The Experiences of Loveday Brooke, Lady Detective by Catherine Louisa PirkisCatherine Louisa Pirkis (1841-1910) was a British author. She wrote numerous short stories and 14 novels between 1877 and 1894, and is perhaps best known today for her detective stories featuring Loveday Brooke. She moved from writing to animal charity work and, together with her husband, was one of the founders of the National Canine Defence League in 1891. Her works include The Experiences of Loveday Brooke: Lady Detective (1893).
The Experiences of Loveday Brooke, Lady Detective
Catherine Louisa Pirkis - was a British writer. She was the granddaughter of the Reverend Richard Lyne, who wrote both a Latin grammar and a primer then in widespread use. She married a naval officer and wrote a total of fourteen books, of which The Experiences of Loveday Brooke , Lady Detective , was the last. With the end of her writing career, she began to devote herself to "good works"; with her husband she founded the National Canine Defence League, which is still today active in Great Britain. The Experiences of Loveday Brooke is available here. A detailed review of the Loveday Brooke stories by Chris Willis can be found here.
Hutchinson, UK. Dover, US, trade paperback, With no way to earn a living she chose this particular line of work, which had the effect of cutting her off from her friends and original position in society. By this we can safely deduce she is well bred, the more so as she has rooms in Gower Street and employs a maid. Miss Brooke is nondescript in appearance, making her occasional impersonation of, for example, a nursery governess seeking work or a lady house decorator easily carried off. Is there a connection between the theft and a bag whose contents include clerical trappings and a suicide note found on a doorstep not far away?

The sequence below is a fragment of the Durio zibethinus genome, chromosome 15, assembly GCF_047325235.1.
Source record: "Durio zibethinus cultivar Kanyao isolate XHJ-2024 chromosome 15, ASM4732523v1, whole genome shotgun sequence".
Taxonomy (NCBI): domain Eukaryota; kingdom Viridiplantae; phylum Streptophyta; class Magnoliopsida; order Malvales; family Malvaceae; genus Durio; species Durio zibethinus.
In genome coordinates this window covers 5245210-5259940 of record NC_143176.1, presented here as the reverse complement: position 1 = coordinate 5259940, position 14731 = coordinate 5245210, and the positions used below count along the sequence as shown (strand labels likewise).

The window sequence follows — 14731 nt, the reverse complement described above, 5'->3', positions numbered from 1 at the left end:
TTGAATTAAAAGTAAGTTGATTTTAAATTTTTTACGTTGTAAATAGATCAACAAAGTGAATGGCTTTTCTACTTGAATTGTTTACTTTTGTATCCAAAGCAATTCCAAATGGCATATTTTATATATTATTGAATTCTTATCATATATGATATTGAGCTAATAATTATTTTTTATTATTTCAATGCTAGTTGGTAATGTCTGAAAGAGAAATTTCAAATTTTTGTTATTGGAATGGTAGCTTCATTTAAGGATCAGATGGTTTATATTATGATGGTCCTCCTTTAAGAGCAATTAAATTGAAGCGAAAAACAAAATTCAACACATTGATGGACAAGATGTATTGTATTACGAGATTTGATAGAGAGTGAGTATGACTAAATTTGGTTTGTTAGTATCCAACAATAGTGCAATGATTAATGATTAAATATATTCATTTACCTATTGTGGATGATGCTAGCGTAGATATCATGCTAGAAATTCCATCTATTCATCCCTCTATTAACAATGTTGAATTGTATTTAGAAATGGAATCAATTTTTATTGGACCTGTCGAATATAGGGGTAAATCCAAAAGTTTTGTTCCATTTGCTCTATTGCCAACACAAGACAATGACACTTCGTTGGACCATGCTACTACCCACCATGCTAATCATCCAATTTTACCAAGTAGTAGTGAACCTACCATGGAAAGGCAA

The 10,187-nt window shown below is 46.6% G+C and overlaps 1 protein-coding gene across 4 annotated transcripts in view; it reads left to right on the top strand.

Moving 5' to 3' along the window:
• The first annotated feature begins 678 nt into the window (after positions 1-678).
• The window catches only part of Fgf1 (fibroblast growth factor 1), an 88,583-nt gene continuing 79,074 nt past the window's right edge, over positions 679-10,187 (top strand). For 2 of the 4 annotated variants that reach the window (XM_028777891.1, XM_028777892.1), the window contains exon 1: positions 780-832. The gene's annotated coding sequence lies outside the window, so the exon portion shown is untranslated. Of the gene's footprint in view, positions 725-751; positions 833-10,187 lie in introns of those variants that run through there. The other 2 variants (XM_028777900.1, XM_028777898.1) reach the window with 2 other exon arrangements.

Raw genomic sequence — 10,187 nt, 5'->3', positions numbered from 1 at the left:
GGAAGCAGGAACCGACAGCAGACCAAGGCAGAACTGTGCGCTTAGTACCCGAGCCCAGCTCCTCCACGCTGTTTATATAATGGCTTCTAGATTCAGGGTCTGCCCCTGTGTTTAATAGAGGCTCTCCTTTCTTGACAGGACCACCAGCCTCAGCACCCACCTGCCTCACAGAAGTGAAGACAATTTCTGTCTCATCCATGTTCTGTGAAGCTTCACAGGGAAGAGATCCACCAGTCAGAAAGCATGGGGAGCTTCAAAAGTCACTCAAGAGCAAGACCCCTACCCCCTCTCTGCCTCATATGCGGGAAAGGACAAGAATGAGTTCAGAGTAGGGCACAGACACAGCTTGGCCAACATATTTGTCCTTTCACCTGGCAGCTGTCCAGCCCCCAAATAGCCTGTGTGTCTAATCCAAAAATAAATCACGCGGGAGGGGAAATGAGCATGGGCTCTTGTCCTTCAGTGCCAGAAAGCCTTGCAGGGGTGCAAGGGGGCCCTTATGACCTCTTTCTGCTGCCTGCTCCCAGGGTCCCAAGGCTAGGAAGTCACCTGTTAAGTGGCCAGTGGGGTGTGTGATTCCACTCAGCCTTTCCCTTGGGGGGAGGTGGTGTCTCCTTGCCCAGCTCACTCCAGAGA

Throughout her career as a writer, Pirkis would sometimes write under the name of "C. - Goodreads helps you keep track of books you want to read. Want to Read saving….
The robbery differs in few respects from the usual run of country-house robberies. The time chosen, of course, was the dinner-hour, when the family and guests were at table and the servants not on duty were amusing themselves in their own quarters. The fact of its being Christmas Eve would also of necessity add to the business and consequent distraction of the household. The entry to the house, however, in this case was not effected in the usual manner by a ladder to the dressing-room window, but through the window of a room on the ground floor—a small room with one window and two doors, one of which opens into the hall, and the other into a passage that leads by the back stairs to the bedroom floor. It is used, I believe, as a sort of hat and coat room by the gentlemen of the house. A very weak point indeed.